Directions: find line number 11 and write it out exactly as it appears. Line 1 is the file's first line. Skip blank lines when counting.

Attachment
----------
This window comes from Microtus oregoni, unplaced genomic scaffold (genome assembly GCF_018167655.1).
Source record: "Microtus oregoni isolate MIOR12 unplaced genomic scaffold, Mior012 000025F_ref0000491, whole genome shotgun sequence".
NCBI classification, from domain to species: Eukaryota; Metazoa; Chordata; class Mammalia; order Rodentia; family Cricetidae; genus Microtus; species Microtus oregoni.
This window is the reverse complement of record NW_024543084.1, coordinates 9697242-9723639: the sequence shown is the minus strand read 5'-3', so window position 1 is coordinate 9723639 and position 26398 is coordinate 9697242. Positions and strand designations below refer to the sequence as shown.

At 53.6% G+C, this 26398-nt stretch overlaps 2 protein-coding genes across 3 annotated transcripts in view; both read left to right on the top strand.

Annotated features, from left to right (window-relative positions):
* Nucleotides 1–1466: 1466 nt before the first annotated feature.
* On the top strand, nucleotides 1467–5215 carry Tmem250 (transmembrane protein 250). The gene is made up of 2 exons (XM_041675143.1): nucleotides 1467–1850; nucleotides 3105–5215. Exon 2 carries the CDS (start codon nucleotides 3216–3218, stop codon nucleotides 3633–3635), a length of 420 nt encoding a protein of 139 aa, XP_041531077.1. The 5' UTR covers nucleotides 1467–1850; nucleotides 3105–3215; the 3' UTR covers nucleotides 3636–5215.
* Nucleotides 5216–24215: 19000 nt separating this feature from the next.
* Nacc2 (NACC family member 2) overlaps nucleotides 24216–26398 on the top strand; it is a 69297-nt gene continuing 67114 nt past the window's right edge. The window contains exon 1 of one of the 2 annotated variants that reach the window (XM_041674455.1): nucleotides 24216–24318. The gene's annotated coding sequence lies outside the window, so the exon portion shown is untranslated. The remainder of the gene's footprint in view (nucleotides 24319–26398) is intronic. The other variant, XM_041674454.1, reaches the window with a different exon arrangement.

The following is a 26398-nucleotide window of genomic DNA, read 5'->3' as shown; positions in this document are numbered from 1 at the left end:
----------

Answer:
The following is a 26398-nucleotide window of genomic DNA, read 5'->3' as shown; positions in this document are numbered from 1 at the left end: